Thessaloniki: Lagana is up to 15% more expensive this year on Shrove Monday


Consumers in Thessaloniki will get the traditional lagana for Net Monday (7/3) at a higher rate of up to 15%, as the bakers declare their inability to absorb the increases in raw materials and energy, while they estimate that this year they will bake a total of around 450,000 pieces in order to sell them.

As he explained, speaking to the Athenian / Macedonian News Agency, the president of the Bakers’ Association of Thessaloniki “The Prophet Elias” Elsa Koukoumeria, with this appreciation (last year the price per piece ranged from 2.20-3 euros), the bakers “will not increase their profits, but will reduce their great losses”. He typically stated that the price of flour is recorded this year increased by 40% compared to last year “and in general the raw materials in bakeries have risen in price by 30% to 50%”, at a time when, as he says, large increases in energy.

It is recalled that the bakers of the prefecture of Thessaloniki had increased the price of lagana in 2019, when previously for eleven years they kept it unchanged.

The bakers will bake around 450,000 laganas

Regarding the bakers’ expectations for the traffic in the bakeries on Shrove Monday, the president of “Profitis Ilias” appeared moderately optimistic, explaining that “last year and the year before last, due to the measures imposed to prevent the spread of the coronavirus, consumers did not get one lagana, but two and three. This year, the situation is different and after two years of “closure”, people need to get out. Thus, I believe that the Thessalonians will observe the custom of lagana, but without exaggerating “.

In this context, she estimated that this year the bakers of the prefecture will bake about 450,000 laganas, when last year on the corresponding day “this number was far exceeded”. In fact, according to Koukoumeria, this year’s Tsiknopempti the traffic in the bakeries “was the worst of the last five years at least”.

Ms. Koukoumeria explained that the preparation of traditional lagana that is done by hand, is a laborious process of 12 hours and on Shrove Monday, each bakery must work from 21:00 on Sunday night, until 15:00 at noon the next day, in order to meet demand (up to 700 pieces the average consumption per store). This, according to her, makes it clear that the baker will have to pay a triple daily wage, “at a time when the profit margin for the baker is now negligible”.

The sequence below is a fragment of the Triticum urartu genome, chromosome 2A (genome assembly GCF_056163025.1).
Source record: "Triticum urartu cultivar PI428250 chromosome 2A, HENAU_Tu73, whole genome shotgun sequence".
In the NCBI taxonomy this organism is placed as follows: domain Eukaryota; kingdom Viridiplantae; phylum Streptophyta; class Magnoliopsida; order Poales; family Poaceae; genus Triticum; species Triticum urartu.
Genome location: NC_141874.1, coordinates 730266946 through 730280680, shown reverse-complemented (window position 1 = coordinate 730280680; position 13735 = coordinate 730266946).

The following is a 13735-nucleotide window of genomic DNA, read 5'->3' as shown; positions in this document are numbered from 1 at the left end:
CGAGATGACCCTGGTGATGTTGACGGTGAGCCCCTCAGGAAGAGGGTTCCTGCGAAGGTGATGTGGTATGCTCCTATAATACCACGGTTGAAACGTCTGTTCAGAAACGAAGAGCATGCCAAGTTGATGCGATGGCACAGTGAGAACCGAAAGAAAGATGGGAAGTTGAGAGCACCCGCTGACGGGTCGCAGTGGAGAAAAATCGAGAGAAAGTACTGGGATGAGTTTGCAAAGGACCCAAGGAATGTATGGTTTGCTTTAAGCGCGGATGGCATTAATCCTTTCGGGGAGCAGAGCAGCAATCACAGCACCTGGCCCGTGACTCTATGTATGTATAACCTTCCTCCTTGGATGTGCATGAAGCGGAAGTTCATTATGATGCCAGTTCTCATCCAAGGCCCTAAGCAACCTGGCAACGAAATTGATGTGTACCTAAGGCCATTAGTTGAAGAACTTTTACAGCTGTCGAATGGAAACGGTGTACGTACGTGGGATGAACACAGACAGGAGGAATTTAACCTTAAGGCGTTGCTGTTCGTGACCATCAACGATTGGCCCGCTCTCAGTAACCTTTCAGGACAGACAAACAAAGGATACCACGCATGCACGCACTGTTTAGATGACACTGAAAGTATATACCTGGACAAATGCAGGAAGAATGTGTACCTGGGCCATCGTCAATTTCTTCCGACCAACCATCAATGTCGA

The traditional custom of lagana

The traditional custom of lagana plays a leading role at the Lenten table on Holy Monday. Lagana is unleavened bread, meaning it is made without leaven, and it appears to have been used by the Israelites on the night of their Exodus from Egypt under the guidance of Moses. From then on, it was enforced by the Mosaic Law for all the days of the Passover feast, until Christ at the last Passover blessed the enzyme bread.

The history of lagana runs through the entire nutritional tradition from antiquity to the present day. Aristophanes in “Ekklisiazouses” says “Lagana is falling”, while Horace in his texts, mentions lagana as “The sweetness of the poor”.

The custom of lagana has remained unchanged over the centuries and is usually prepared with taste by the neighborhood baker, crunchy and sesame seeds and consumed on Shrove Monday, the first Monday of Lent.

As for why this particular Monday is called “Clean” it is mentioned that the name came from the habit of the housewives in the morning of this day to wash all the kitchen utensils with hot water and ashes, as “cleaning day”. Then they hung them in place, where they remained until the end of the fast. Also, on this day, everyone went out to the countryside as a family and lay down on the ground and ate fasting foods such as halva, olives, tarama and -of course- lagana.

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